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Book Review: "Charles Dickens," by Jane Smiley (Newsday)

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CHARLES DICKENS, by Jane Smiley. Lipper/Viking, 212 pp., $19.95.

By Emily Gordon

A SHORT BIOGRAPHY of Dickens! It seems no less a task than wrestling an elephant into a thimble. Yet the Penguin Lives series has summoned such a biography to life, and chosen for the elephant-wrangling an accomplished and prolific novelist of our time, Jane Smiley. Smiley’s own books are Dickensian in scale and scope; novels such as “A Thousand Acres,” “Moo” and the recent “Horse Heaven” are epics of intertwining characters, grand themes, comedy and tragedy. Surely, she’s the ideal writer to capture Dickens’ multiple personas and quintessential modernity, as well as the grand scale of his personal and professional lives.

At first, however, it doesn’t feel that way. In her novels, Smiley has plenty of room to let her characters stretch and shift; here, she’s confined to a truncated style that takes some getting used to. Dickens wrote, as Smiley notes in her preface, “15 novels, 10 of which were 800 or more pages long … numerous stories, articles, travel pieces, essays, letters, editorial notes and plays.” He was also a newspaper editor, journalist, traveler, political reformer and actor, and fathered 10 children. How can an expansive novelist get this gargantuan figure into the slim Penguin Lives format? (The series, which assigns prominent writers to famous subjects, already has covered figures from Joan of Arc to Marcel Proust to Andy Warhol.) Smiley solves the problem by writing in an extremely compressed style whose density sometimes recalls, well, a Victorian novel.

But if “Charles Dickens” first seems to be a dark and narrow tunnel that one must crawl through on hands and knees, it opens up into a green meadow that readers will be glad to explore. As familiar personalities and recognizable patterns emerge from Dickens’ life, Smiley’s careful eye and intuitive brain weave them together. Smiley’s mind, like Dickens’, is a mighty compendium of facts and ideas, and it is her triumph that she is able to turn a life that was and is — as she observes — relentlessly documented into a kind of literary fireside chat, a dense and yet somehow personal conversation.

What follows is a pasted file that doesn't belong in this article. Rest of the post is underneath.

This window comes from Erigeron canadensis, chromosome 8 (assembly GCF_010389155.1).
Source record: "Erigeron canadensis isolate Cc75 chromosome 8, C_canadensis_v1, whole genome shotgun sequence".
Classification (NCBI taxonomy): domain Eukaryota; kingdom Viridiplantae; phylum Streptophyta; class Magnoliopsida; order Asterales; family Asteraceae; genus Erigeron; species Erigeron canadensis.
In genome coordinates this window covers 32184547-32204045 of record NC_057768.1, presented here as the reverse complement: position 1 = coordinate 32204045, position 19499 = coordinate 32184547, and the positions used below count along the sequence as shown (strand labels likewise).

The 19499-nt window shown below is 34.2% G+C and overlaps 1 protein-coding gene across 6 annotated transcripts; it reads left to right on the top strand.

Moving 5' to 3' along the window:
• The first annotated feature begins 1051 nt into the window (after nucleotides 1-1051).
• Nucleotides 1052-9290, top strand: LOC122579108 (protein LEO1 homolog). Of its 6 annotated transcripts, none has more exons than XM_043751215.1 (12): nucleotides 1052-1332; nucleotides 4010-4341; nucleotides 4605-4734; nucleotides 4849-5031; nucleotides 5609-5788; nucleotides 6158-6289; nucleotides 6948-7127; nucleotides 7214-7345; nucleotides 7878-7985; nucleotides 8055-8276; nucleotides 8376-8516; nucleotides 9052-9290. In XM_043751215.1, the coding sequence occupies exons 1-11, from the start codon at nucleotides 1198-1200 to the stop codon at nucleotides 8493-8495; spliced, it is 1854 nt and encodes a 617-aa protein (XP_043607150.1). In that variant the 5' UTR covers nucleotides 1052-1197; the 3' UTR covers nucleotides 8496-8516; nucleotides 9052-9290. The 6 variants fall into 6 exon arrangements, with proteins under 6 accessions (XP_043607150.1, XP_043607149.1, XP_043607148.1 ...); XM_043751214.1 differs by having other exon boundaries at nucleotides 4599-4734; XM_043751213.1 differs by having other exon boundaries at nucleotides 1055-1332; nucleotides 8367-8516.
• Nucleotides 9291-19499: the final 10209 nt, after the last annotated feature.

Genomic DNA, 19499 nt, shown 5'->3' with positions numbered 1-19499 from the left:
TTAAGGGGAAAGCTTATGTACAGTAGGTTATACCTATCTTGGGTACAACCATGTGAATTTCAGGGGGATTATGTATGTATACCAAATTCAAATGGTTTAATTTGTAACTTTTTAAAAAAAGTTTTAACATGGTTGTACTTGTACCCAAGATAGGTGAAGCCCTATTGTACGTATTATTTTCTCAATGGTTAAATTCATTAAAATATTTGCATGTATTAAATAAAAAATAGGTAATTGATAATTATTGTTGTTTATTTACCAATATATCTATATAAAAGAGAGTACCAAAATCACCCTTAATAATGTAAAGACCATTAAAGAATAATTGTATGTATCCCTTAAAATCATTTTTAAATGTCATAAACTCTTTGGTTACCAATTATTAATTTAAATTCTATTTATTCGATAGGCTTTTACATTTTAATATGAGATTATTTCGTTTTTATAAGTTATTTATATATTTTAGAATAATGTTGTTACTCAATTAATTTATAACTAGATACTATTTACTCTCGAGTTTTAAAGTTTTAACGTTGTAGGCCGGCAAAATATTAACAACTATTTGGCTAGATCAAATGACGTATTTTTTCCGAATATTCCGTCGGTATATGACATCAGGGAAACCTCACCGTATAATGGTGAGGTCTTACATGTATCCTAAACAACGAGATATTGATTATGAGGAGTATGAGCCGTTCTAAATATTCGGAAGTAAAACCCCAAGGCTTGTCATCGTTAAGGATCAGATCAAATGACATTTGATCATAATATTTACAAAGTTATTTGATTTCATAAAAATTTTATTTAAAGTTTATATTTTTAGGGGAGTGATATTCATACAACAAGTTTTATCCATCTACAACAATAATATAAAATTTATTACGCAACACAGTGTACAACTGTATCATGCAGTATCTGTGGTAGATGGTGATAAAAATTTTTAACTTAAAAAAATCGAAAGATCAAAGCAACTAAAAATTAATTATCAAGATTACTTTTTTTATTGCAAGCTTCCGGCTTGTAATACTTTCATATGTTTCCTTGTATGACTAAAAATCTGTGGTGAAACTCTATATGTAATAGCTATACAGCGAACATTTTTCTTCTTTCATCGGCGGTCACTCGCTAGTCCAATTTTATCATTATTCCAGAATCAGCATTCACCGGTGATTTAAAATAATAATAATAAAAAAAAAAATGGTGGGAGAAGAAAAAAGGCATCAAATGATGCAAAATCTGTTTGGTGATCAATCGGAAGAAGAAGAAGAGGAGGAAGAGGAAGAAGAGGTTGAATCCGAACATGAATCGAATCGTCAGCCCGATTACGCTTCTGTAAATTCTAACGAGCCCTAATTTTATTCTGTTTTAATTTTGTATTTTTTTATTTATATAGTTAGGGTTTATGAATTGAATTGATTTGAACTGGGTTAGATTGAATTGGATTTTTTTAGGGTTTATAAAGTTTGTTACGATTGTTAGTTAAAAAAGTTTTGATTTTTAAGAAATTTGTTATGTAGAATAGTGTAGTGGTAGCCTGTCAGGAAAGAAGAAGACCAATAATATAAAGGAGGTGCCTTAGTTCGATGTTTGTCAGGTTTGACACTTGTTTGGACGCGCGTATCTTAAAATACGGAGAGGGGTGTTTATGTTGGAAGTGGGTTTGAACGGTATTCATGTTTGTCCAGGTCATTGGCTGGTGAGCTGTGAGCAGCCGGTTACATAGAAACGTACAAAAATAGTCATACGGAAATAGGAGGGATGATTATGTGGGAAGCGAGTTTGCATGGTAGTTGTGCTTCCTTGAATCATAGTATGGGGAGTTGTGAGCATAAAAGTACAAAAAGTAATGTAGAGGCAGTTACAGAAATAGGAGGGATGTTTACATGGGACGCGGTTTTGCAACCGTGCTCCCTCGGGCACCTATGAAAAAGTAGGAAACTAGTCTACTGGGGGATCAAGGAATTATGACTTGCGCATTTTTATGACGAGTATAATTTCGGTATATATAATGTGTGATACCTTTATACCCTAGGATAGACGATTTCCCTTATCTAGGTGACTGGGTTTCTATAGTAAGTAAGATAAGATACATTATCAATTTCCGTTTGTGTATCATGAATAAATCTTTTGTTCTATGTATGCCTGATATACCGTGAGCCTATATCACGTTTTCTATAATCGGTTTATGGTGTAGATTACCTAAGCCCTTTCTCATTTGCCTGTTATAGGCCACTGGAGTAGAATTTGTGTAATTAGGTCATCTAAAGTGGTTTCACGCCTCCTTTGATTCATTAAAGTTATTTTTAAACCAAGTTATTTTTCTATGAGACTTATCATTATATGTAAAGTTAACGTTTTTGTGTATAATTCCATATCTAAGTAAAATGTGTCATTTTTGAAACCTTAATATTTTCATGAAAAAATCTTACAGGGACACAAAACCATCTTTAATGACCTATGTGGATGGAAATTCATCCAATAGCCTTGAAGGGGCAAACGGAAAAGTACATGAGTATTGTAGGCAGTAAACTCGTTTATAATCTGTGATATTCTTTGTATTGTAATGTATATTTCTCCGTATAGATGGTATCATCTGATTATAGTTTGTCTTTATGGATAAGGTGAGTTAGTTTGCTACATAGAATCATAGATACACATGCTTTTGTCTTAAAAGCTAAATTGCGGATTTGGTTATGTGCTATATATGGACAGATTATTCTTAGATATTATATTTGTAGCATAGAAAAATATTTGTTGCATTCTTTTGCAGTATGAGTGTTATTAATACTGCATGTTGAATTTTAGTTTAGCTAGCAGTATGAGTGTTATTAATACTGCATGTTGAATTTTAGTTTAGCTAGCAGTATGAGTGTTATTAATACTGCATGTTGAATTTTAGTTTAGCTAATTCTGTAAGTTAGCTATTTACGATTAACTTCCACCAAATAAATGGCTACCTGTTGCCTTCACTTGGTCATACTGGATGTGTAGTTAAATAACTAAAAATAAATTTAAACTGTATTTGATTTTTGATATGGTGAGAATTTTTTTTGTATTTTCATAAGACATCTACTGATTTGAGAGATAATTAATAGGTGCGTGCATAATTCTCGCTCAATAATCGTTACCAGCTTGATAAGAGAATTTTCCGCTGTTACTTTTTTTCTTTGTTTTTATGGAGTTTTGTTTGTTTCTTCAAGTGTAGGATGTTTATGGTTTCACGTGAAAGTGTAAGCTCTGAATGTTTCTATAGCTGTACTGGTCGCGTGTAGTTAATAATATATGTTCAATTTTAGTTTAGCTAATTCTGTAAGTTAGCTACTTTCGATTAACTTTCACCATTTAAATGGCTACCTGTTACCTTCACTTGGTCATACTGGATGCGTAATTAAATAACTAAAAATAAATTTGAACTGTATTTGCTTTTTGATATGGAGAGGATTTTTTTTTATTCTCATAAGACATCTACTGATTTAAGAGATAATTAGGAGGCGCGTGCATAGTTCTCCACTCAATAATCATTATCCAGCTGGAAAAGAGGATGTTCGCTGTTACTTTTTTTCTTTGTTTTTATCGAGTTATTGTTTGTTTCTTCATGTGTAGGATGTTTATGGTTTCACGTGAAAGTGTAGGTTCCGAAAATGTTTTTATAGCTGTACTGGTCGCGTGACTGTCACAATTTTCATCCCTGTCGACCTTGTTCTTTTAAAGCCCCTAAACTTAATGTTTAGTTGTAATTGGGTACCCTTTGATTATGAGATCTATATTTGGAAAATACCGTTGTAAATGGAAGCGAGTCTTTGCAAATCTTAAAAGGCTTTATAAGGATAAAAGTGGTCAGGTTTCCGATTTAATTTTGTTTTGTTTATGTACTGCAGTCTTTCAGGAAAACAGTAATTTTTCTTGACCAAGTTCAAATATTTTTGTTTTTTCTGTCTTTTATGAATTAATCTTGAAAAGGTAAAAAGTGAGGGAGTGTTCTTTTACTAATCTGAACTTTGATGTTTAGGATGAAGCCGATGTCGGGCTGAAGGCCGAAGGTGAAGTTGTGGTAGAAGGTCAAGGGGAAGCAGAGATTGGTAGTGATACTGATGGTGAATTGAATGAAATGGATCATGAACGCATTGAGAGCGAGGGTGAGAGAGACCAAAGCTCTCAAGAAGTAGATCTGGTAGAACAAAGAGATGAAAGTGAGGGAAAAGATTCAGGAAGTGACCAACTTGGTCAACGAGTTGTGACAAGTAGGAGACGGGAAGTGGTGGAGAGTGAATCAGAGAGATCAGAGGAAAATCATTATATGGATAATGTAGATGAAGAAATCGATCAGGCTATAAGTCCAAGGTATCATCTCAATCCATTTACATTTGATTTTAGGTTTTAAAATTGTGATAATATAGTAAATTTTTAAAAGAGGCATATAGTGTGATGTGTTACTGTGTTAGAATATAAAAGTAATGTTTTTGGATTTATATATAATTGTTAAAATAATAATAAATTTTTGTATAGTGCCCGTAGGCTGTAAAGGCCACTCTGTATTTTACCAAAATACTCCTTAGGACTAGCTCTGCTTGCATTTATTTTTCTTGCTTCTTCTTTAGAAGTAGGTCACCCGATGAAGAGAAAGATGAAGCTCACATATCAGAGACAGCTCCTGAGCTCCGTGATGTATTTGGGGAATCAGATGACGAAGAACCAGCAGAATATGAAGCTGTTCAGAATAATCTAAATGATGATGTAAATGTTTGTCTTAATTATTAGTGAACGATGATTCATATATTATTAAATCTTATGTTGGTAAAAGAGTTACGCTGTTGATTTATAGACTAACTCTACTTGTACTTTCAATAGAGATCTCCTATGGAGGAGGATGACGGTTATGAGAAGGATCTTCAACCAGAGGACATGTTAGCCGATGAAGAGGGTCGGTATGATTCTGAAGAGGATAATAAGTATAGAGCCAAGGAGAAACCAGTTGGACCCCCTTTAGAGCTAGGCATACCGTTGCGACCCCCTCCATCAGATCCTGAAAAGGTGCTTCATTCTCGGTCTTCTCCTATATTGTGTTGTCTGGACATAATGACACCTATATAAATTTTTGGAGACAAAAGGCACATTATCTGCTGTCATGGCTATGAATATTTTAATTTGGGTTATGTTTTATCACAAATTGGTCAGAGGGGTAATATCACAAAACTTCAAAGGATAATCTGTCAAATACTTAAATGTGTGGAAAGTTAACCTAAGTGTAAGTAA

Her approach is not to write a conventional biography that starts with the novelist’s birth and ends at his death. Instead, as she explains, her intent is “to evoke Dickens as he might have seemed to his contemporary audience, to friends and relatives, to intimate acquaintances, to himself, filling in the background only as he became willing to address it in his work.” So we begin the book when Dickens is 21, the author of a sketch in a monthly magazine and high on his newest accomplishment. Smiley moves swiftly through his life from there on, chronicling each stage of his public career and inner life while rounding them out with anecdotes, parallel stories, supplementary texts and hindsight.

To this end, she leaves almost no subject untouched: Dickens’ work habits (and the effect on his fiction of writing in installments, some of which sold better than others), his marriage, his political views, his travels, his fantasy life, his finances and place in the class structure, his psychology, his spirituality, his friendships, his childhood and children, and the social and intellectual movements of his time (especially the upheavals in English literature that Dickens himself sparked in part). As each of Dickens’ novels is published, Smiley leaves her narrative to present the book to us. These critiques are telegraphically brief, which may be frustrating for those who haven’t read the books recently and would prefer fuller synopses, but Smiley makes it clear how each novel’s driving theme and circus of characters tie into Dickens’ life as a whole. Being a novelist herself, she has great feeling for what a writer is capable of at different stages of his or her career, and consistently puts Dickens’ novels in the context of what readers want and need in the 21st century, as well as what they demanded in his own time.